April 5, 2021: How Do You Differentiate Ciguatera Poisoning from Scrombroid Poisoning?

Distinguishing between symptoms of ciguatera vs scrombroid poisoning is important as treatment is different. Even if you live in a land-locked area, fresh fish is easily transported to restaurants/grocery stores, so  patients will present with these marine poisonings.  BTW, the etiology of scrombroid poisoning was discovered by Vanderbilt clinical pharmacologists who ate the same fish and developed the same symptoms.  They collected their urine and analyzed it for histamine.  The rest is history and documented in the NEJM.

Attached is an excellent monograph that compares the two poisonings.

Fish Poisonings Marine Envenomations Infographic - PDF


  • Dinoflagellate adheres to algae and passed up food chain when herbivorous fish eat the organism
  • Fish not affected but are eaten by carnivorous fish which are eaten by humans
  • 400 fish which harbor the toxin in their viscera, skin and musculature
    • Barracuda, amberjack, dolphin, moray eel, surgeonfish, grouper, red snapper
  • Toxin (ciguatoxin) highly stable; not inactivated by heating, drying cooking or freezing.
  • Induces membrane depolarization in n tissue by opening Na channels
  • Excess neural discharge followed by blockade of nerve conduction
  • Inhibits uptake of GABA



  • V/D abdominal pain 2-12 hours after consumption followed by neurologic symptoms
  • Paresthesia of perioral and distal extremities especially palms and soles
  • Cold to hot sensation reversal
  • Ataxia, Headache, arthralgias, vertigo
  • Hypotension/bradycardia (unusual)
  • Treatment is supportive-(symptoms may last for weeks)


  • Consumption of spoiled fish which have undergone autolytic changes secondary to improper storage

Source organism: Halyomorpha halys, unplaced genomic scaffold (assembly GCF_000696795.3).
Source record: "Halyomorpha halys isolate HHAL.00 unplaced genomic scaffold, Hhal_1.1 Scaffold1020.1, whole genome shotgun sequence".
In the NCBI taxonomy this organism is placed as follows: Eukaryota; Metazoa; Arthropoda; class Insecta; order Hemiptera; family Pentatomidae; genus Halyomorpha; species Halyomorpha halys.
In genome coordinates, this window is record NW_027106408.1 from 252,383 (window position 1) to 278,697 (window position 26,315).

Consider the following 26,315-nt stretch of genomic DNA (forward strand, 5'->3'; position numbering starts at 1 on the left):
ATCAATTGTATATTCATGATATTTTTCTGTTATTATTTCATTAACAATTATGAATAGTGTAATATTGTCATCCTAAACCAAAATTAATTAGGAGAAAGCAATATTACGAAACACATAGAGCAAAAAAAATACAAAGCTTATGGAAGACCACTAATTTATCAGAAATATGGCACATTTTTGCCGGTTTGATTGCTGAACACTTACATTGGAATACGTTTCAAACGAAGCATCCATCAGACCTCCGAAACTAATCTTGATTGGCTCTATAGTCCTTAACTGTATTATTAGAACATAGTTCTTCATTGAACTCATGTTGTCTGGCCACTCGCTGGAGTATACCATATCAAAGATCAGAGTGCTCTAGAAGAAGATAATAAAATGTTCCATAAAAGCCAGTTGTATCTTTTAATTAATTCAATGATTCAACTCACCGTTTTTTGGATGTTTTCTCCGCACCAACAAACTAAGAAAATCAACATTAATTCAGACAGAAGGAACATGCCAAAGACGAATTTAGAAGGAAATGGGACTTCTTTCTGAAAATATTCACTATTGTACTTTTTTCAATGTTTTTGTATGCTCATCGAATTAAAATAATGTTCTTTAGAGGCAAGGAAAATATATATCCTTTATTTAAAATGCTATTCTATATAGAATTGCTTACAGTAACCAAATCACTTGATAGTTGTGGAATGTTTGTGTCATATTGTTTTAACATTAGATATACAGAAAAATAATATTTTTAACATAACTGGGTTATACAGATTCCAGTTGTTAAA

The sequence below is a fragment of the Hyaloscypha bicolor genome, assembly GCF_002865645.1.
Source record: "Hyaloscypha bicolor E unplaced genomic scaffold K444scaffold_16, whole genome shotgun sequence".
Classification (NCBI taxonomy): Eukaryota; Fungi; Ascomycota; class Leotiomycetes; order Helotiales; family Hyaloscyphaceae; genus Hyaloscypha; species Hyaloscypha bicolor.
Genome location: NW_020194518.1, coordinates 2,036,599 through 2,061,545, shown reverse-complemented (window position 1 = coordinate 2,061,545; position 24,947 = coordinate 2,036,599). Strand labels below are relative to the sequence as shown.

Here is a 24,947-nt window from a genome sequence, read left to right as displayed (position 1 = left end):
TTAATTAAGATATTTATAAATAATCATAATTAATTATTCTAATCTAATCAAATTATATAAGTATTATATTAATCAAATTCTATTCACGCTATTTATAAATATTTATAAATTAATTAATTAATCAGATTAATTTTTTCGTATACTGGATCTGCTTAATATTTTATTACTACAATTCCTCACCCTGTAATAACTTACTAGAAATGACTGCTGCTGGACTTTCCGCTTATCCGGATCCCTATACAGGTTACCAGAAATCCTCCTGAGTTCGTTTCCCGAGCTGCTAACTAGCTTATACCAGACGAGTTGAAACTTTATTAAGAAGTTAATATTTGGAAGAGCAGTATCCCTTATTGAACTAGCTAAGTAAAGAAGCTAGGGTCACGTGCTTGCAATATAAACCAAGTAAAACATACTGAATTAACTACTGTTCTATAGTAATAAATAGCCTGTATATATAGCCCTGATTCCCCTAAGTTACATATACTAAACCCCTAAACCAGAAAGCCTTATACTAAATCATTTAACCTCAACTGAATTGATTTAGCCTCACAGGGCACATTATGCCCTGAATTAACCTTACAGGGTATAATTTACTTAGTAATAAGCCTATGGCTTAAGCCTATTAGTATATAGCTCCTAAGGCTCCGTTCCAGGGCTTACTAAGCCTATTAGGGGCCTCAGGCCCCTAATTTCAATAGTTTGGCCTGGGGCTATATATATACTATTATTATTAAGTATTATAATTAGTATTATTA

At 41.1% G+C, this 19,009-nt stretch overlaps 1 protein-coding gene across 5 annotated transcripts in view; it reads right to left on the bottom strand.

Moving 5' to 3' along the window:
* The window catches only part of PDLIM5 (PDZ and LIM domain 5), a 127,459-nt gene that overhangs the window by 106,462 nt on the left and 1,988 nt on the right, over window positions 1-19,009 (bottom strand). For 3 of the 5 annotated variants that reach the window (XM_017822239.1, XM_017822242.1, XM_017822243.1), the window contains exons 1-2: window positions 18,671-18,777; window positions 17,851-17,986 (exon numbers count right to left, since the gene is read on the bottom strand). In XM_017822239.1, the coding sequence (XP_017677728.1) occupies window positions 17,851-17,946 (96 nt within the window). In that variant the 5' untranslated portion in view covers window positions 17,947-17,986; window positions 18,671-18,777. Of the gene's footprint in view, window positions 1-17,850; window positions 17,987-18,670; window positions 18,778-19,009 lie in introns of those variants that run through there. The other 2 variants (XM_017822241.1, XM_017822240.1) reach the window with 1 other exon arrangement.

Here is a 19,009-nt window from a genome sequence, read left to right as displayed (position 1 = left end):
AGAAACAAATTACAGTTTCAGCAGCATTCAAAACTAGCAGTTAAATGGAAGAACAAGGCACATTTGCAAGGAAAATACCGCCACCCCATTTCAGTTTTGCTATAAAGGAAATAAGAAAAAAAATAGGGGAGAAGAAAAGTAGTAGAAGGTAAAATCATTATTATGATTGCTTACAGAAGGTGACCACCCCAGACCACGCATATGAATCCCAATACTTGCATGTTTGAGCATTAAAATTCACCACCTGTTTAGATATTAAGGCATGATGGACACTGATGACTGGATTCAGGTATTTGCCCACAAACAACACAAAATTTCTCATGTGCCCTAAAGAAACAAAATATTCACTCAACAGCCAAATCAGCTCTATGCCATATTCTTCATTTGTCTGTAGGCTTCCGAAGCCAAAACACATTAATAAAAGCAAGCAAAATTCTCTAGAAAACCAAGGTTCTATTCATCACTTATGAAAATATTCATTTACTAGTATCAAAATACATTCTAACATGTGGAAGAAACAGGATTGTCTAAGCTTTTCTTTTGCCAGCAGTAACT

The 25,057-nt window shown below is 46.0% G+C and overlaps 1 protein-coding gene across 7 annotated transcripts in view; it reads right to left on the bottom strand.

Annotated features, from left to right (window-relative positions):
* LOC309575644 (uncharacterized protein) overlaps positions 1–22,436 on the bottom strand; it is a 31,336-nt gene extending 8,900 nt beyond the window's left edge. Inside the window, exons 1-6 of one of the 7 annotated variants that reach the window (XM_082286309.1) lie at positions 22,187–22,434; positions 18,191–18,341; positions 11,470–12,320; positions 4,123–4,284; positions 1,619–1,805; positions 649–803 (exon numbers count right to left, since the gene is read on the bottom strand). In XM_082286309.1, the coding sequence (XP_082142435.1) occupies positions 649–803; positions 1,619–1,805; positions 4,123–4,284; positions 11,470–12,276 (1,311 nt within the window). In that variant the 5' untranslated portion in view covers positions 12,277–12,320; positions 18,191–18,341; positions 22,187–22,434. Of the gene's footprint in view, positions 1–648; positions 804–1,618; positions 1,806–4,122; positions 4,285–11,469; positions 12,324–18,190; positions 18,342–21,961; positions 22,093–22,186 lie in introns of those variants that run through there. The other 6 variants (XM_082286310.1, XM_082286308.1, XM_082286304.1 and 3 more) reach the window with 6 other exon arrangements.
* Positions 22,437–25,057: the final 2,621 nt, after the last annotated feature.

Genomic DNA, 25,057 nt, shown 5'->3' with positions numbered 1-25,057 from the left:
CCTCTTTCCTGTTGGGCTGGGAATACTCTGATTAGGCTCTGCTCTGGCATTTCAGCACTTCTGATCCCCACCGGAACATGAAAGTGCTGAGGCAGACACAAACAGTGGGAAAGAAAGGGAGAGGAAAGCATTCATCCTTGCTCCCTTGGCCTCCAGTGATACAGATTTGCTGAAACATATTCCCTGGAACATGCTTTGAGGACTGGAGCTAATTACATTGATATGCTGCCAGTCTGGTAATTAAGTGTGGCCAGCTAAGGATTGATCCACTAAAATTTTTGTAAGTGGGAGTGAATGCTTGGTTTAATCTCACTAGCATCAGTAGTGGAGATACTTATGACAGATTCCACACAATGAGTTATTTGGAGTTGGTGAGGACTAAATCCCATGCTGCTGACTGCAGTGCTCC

• Scrombroid-tuna, mackerel, bonito, mahi mahi, bluefish, amberjack, sardines
  • Histamine increased in spoiled fish which causes clinical syndrome
  • Toxin heat stable
  • Fish with high concentration red meat which becomes brown when cooked have high concentration of  histidine in muscle
  • Bacteria which reside in the gills and GI tract of fish contain an enzyme (histadine decarboxylase) which decarboxylates histadine into histamine

graphic 2021

  • Bacteria- Enterobacteriaceae, Shigella, Salmonella, E. coli, Klebsiella, Proteus
  • Histamine
    • vasoactive amine, stored primarily in mast cells
    • Antigen binding to IgE on surface of mast cells causes degranulation
    • Histamine causes local vasodilation and smooth muscle contraction


  • Hot, blotchy flushing of skin
  • Demarcated borders of face, neck, upper chest
  • Nausea, vomiting, diarrhea
  • Peppery taste
  • Tingling sensation mouth/legs
  • Symptoms usually resolve 6-8 hours but can be longer
  • Diagnosis is usually made on purely clinical grounds
  • Treatment is antihistamine administration


This question was prepared by Donna Seger.  The monograph was prepared by Elizabeth Burnham, Pharm D Candidate 2021; Lipscomb University College of Pharmacy.

I am interested in any questions you would like answered in the Question of the Week.  Please email me with any suggestion at donna.seger@vumc.org.



Donna Seger, MD

Executive Director

Tennessee Poison Center


Poison Help Hotline: 1-800-222-1222